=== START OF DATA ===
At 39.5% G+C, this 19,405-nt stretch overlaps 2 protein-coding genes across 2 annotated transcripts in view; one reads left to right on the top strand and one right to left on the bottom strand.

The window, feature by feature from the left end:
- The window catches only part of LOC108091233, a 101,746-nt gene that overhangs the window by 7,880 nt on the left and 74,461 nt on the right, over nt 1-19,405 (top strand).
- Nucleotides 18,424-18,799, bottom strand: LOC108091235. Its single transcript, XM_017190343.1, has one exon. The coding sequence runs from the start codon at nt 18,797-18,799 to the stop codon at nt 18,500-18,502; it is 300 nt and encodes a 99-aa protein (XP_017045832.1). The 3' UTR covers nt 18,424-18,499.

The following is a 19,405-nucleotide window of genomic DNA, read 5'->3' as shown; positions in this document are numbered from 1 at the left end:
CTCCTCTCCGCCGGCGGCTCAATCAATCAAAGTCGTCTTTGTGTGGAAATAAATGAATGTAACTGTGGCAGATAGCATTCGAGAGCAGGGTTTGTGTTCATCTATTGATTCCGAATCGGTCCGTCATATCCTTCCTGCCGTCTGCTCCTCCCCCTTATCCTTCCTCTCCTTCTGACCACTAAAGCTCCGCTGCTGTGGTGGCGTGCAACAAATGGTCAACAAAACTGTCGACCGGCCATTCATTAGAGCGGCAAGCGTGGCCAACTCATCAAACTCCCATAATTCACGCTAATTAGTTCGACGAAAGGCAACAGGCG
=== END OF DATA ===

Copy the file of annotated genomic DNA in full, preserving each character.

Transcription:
At 39.5% G+C, this 19,405-nt stretch overlaps 2 protein-coding genes across 2 annotated transcripts in view; one reads left to right on the top strand and one right to left on the bottom strand.

The window, feature by feature from the left end:
- The window catches only part of LOC108091233, a 101,746-nt gene that overhangs the window by 7,880 nt on the left and 74,461 nt on the right, over nt 1-19,405 (top strand).
- Nucleotides 18,424-18,799, bottom strand: LOC108091235. Its single transcript, XM_017190343.1, has one exon. The coding sequence runs from the start codon at nt 18,797-18,799 to the stop codon at nt 18,500-18,502; it is 300 nt and encodes a 99-aa protein (XP_017045832.1). The 3' UTR covers nt 18,424-18,499.

The following is a 19,405-nucleotide window of genomic DNA, read 5'->3' as shown; positions in this document are numbered from 1 at the left end:
CTCCTCTCCGCCGGCGGCTCAATCAATCAAAGTCGTCTTTGTGTGGAAATAAATGAATGTAACTGTGGCAGATAGCATTCGAGAGCAGGGTTTGTGTTCATCTATTGATTCCGAATCGGTCCGTCATATCCTTCCTGCCGTCTGCTCCTCCCCCTTATCCTTCCTCTCCTTCTGACCACTAAAGCTCCGCTGCTGTGGTGGCGTGCAACAAATGGTCAACAAAACTGTCGACCGGCCATTCATTAGAGCGGCAAGCGTGGCCAACTCATCAAACTCCCATAATTCACGCTAATTAGTTCGACGAAAGGCAACAGGCG